Attracting and retaining human talent is a significant challenge in the start-up, SME and investment ecosystems. Enterprises require a skilled and motivated workforce to achieve their business objectives, and competition for top talent is fierce. The success of a business depends on the quality of the team and the talent that it attracts.
Here are some factors that contribute to this challenge and suggestions on how to overcome them:
Limited resources, uncertainty and financial constraints
One of the main reasons why SMEs struggle to attract and retain talent is the financial constraints they face. The businesses we work with often have limited resources and this can make it difficult for them to attract and retain top talent as they cannot afford to offer the same salary and benefits packages as larger, more established companies. As a result, SMEs need to be creative in their compensation packages and offer equity, stock options, and other non-financial incentives to attract talent.
Start-ups and SMEs are also often seen as high-risk ventures, and there is always the possibility that the company may fail. This uncertainty can make it difficult to attract top talent who may prefer the stability of a more established company. “It’s a reality, but there is a typical profile of people who are attracted to startups and SMEs. I also see a new trend of senior executives leaving big companies to join startups and SMEs because they are attracted by the dynamism, the flexibility in the way they work, the more agile decision making and a job that can be more personally satisfying”, says Ndeye Thiaw, co-founder and director of Brightmore Capital.
Additionally, SMEs need to have a clear vision and mission to attract top talent. Employees want to work for companies that have a clear purpose and are making a positive impact in the world. SMEs that can articulate their vision and mission and demonstrate how they are making a difference are more likely to attract and retain top performers.
Another challenge SMEs face is the work-life balance. SMEs are known for their long hours and demanding work environment, which can lead to burnout and high turnover rates. A small team often means that employees may have to wear many hats and take on more responsibilities than they would in a larger organization. This workload can be overwhelming and lead to burnout, which can contribute to high turnover rates.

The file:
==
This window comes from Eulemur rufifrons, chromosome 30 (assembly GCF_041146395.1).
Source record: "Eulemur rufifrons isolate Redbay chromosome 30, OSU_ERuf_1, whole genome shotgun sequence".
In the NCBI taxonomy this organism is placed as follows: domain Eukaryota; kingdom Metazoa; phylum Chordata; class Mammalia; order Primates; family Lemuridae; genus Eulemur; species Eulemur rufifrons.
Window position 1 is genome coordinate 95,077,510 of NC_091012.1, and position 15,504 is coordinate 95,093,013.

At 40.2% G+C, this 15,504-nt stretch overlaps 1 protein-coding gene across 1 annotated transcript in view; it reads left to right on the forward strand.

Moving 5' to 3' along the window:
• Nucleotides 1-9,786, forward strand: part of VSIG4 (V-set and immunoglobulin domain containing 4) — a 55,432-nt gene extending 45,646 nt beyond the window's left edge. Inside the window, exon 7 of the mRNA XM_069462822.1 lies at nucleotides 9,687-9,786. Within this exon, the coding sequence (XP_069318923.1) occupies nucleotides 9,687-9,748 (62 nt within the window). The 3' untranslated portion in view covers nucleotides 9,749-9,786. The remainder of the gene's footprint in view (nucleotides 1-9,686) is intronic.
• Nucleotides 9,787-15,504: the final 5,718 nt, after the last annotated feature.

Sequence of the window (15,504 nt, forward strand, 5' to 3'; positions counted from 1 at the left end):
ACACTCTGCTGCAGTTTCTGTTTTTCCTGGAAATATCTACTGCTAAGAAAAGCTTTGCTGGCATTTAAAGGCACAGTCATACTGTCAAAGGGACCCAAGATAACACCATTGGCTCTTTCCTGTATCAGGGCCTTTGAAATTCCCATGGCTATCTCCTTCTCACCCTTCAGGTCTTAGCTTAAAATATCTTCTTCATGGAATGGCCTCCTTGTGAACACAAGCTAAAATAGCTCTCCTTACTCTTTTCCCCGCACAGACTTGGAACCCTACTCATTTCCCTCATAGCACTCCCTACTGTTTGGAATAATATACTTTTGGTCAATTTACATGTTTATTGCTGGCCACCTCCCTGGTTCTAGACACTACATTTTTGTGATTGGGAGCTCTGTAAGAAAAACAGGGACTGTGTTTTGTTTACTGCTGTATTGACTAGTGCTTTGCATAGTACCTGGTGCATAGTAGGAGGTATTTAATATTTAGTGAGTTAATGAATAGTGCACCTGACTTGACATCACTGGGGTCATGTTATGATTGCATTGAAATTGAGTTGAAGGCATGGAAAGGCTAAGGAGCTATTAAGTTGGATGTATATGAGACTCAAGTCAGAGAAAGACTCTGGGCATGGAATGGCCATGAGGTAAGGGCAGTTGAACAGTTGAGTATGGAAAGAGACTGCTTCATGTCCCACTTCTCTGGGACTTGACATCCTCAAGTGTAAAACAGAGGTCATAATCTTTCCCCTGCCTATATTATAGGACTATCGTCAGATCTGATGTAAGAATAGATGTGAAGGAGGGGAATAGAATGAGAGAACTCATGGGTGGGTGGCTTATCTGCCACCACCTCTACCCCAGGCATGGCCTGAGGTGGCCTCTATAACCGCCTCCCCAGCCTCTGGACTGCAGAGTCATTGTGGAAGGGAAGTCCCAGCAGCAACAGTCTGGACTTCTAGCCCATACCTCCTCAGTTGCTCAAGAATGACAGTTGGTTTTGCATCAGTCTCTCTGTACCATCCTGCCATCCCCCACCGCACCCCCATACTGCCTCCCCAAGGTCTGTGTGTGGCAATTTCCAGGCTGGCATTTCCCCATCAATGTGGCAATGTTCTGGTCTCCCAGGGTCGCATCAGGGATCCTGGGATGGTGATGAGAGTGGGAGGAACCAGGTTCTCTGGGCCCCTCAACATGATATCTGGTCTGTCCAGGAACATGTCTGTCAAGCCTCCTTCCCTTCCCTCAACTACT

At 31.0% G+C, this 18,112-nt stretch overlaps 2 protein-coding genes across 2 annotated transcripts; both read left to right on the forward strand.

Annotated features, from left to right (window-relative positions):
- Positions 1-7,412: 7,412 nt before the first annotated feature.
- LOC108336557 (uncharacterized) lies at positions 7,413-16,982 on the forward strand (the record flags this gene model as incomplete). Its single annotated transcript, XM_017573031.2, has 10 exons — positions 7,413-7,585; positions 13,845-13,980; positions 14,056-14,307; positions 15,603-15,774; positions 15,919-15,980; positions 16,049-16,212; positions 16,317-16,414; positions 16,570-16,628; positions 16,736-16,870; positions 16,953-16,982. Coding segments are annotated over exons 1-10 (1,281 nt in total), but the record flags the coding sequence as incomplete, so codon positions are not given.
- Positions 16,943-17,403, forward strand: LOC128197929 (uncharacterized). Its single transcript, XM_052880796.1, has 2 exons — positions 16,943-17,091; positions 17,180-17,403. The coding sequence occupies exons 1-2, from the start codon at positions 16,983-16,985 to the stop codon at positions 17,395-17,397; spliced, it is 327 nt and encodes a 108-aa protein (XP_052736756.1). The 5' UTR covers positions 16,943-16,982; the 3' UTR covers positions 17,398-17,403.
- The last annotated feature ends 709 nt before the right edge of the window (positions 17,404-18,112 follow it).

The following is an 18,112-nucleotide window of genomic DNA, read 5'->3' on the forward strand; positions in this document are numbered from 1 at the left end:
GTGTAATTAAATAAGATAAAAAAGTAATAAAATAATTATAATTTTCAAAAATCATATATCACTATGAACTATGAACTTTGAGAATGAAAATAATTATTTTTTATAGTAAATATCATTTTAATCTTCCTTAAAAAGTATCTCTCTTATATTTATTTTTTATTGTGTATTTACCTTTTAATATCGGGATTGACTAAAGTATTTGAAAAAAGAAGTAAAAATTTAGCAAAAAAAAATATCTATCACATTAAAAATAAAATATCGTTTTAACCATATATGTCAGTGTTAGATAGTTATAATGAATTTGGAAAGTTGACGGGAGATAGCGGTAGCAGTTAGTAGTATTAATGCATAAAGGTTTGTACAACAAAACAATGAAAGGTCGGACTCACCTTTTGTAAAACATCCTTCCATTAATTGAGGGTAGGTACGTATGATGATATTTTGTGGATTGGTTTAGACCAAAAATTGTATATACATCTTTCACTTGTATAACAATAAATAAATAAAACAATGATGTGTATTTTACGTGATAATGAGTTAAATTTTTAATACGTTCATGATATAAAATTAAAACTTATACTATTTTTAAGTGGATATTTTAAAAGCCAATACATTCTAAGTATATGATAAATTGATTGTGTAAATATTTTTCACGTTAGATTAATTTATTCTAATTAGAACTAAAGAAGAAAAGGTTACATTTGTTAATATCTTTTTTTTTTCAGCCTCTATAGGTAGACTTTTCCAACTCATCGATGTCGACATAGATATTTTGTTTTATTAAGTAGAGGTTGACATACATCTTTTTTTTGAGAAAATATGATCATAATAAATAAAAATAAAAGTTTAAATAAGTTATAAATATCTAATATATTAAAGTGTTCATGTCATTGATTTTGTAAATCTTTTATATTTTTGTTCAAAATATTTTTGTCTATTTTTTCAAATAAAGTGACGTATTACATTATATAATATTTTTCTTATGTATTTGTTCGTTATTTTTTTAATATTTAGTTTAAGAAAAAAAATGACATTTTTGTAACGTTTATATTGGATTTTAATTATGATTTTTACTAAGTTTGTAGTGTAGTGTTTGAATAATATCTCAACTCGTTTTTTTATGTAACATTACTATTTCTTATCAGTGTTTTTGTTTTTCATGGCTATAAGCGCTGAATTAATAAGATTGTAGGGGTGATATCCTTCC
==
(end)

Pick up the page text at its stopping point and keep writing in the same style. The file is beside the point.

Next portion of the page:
To retain talent, SMEs need to create a positive work culture that values work-life balance and employee well-being. This can include flexible work arrangements, health and wellness programs, and opportunities for professional development. Early-stage companies can also look to provide a clear career path for employees that outlines opportunities for growth and advancement within the company and attracts high performers with a potentially faster career trajectory than large organizations. A potential disadvantage of “wearing many hats at once” can be spun into a recruitment pitch of developing a broad set of skills that can help to ambitiously propell a career forward. Providing add-ons such as training programs, mentoring, and the opportunity to attend conferences can also help employees grow their skills and knowledge and contribute to the success of the company.
Early-stage businesses often have a unique culture that may not be appealing to everyone. We encourage our SMEs to foster a positive company culture that emphasizes teamwork, collaboration, and creativity. It is important to create a company culture that is inclusive, supportive, and aligned with the values of the employees. This can be achieved through regular team building activities, open communication, and a supportive work environment.
A strong leadership team
Finally, SMEs need to have a strong leadership team in place to attract and retain talent. SMEs need to invest in their leadership development and create a culture of accountability, transparency, and trust. “Too often, we see early-stage companies overly reliant on the founder for all areas of day-to-day management. As part of our investment-readiness conversations, we advise companies to build a leadership team that’s not a one-person show. This necessitates investment in hiring senior staff,” says Dmitry Fotiyev, Brightmore Capital’s co-founder and Partner.
Employees want to work for leaders who focus on the strategic aspects of the business and can thus inspire and motivate them, provide clear direction, and support their professional growth. So, while attracting and retaining human talent is a significant challenge in the start-up and investment ecosystem, there are ways to overcome this challenge. At Brightmore Capital we always encourage SMEs to offer creative compensation packages, to enable and empower a positive work culture and to have a clear vision and mission while investing a lot of time and energy into their leadership development.